OnePlus Nord: the Name is a masterstroke
Names CAN make a difference
“What’s in a name?”
It is a question that is often asked, generally to dismiss the importance of what something or someone is called. And the rationale for this makes sense. After all, what really matters is how good (or bad) a person or a product is. What it is called should be secondary. And we totally agree with that. Yes, we understand the importance of branding and brand names but at the end of the day, the product and person are what really matter.
That said, names CAN make a difference, especially when it comes to products. It can make people remember them more easily (you can remember people by face and by voice and a way of dressing up, but in products, it becomes more difficult) and as OnePlus just showed us, it is a terrific way to create curiosity.
OnePlus’ build-up and launch of the OnePlus Nord was a marketing masterclass in many ways. You might not agree with everything the brand did (I certainly did not), but what cannot be denied is that it got attention. And I think that by calling the phone “Nord,” OnePlus pulled off a bit of a coup.
If that sounds a little far-fetched, just consider if the hype would have been as impressive if it had been called the OnePlus 8 Lite (which implied it was a lighter version of another device) or the OnePlus X2 (which would have drawn comparisons with an earlier device that did not do well? Or even the OnePlus Z, which while being a whole new letter in the OnePlus terminology, would not have had the same aura – there are phones out there with a Z series!
But Nord? Ah, that was something.
The term in itself means “North” in Swedish, and is used in literary terms to refer to the “true direction” of a person (“true north”), but even purely as a piece of nomenclature, it was strikingly different. And was perfect for a new series, simply because it helped the phone stand out.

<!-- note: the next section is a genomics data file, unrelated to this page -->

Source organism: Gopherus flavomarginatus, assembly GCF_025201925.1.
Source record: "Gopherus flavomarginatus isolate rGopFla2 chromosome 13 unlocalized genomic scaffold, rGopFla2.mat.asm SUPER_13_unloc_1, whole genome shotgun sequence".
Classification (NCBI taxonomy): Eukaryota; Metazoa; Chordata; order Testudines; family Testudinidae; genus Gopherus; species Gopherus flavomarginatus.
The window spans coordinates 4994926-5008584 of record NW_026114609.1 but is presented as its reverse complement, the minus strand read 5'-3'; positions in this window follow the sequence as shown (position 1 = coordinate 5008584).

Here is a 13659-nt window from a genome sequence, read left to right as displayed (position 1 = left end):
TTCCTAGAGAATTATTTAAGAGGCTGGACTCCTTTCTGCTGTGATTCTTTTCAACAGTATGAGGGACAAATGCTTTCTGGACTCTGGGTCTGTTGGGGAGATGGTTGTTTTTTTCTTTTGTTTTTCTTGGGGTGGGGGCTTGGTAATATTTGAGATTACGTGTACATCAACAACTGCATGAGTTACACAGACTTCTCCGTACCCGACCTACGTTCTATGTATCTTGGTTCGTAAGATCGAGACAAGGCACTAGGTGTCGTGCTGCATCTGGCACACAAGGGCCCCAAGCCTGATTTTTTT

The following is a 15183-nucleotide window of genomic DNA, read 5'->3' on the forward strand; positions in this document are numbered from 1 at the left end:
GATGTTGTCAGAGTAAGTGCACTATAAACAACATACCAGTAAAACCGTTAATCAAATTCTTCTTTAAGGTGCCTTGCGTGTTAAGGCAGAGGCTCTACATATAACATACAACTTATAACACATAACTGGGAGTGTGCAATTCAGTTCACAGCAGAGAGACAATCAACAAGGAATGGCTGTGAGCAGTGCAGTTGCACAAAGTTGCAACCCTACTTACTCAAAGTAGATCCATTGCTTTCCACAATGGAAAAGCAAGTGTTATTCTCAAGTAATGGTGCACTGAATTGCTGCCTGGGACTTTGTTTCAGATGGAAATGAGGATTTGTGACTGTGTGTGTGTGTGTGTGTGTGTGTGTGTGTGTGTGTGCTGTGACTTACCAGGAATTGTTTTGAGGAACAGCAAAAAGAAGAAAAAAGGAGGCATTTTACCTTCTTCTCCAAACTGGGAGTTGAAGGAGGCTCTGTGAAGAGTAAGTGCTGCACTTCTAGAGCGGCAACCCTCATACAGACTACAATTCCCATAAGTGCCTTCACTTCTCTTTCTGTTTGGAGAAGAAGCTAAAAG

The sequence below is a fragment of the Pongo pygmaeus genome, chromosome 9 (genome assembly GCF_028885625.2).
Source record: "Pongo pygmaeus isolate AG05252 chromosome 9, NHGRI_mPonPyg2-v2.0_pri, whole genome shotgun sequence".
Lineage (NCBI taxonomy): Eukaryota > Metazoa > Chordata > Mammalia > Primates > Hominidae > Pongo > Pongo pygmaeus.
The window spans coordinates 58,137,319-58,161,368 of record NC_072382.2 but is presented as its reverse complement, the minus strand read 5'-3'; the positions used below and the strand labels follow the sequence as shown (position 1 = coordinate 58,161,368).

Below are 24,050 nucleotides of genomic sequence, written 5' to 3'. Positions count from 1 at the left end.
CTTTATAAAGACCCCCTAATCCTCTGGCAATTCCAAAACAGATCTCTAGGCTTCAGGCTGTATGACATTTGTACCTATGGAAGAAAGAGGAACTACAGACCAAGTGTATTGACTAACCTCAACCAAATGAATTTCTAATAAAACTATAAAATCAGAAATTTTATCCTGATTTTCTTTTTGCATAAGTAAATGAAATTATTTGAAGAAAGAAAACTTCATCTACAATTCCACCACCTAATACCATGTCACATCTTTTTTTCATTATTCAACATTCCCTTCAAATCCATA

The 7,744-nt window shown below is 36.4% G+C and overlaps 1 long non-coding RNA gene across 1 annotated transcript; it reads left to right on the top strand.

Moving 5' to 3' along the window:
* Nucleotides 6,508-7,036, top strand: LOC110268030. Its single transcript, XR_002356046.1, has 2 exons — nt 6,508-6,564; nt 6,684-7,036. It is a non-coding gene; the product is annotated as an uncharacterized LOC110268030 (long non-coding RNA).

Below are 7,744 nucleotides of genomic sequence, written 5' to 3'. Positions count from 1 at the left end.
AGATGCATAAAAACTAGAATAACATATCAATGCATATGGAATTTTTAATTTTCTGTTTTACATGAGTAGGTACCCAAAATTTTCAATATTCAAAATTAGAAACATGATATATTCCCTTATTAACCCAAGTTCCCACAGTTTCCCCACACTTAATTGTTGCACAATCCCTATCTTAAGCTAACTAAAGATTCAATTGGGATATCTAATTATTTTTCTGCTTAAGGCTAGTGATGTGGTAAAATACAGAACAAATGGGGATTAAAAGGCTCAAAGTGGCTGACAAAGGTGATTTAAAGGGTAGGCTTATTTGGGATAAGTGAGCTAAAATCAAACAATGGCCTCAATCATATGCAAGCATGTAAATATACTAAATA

And the reason it stood out was that phone brands have tended to fight a little shy of giving their phones “proper” names. You have exceptions like the Oppo Reno or the Google Pixel, but by and large, names tend to be an alphanumerical mishmash with the odd Pro and Lite suffix – A21, K6s, Z2 lite, and so on. Even some of the names that exist are too generic – Note, Galaxy, Knight, Zoom, and so on – or sometimes just do not seem to mean anything (Narzo, Eluga, Evok).
Dropping a “Nord” into the middle of all this served two purposes – it allowed the name itself to stand on its own with no connection to previous or existing devices and it also reflected OnePlus’ professed “return to its roots.” And well, it helps that it was unlike anything the tech industry had heard and is actually a valid word.
I mean, imagine if Apple had stuck to simply calling its computers the Apple 1, Apple 2, Apple 2x, and so on. The Mackintosh did not do as well commercially initially as expected, but it was the first Apple computer to really grab attention. And its name helped in an industry that was stuck with scientific-sounding names. Macintosh incidentally, referred to Steve Jobs’ favorite kind of apple (he had worked in an orchard), and thus had a direct relationship with the brand name – it made sense for a company called Apple to bring out a computer called Macintosh (the original spelling evidently was McIntosh!), and well it was Jobs’ favorite computer just as Mcinstosh was his favorite apple. It fit in well.
Another example of a name making a huge difference for a product was IBM’s iconic ThinkPad – it referred to the brand’s tagline (“Think”), while the use of ‘Pad’ took the “weight” out of a term like “laptop” or “notebook” and gave the device an almost academic and professorial touch which appealed to the enterprise users at whom the device was aimed – it was a notebook for those serious about work. Thinkers!
Similarly, Nord reflects North in a language belonging to the north (Sweden). It reflects OnePlus going back to a segment it dominated. Returning to its “true north.” It fits. it is very different. People will remember it. Not just as a product name but for what it represents.
Did we tell you that OnePlus co-founder Carl Pei has a small figurine of Steve Jobs on his desk?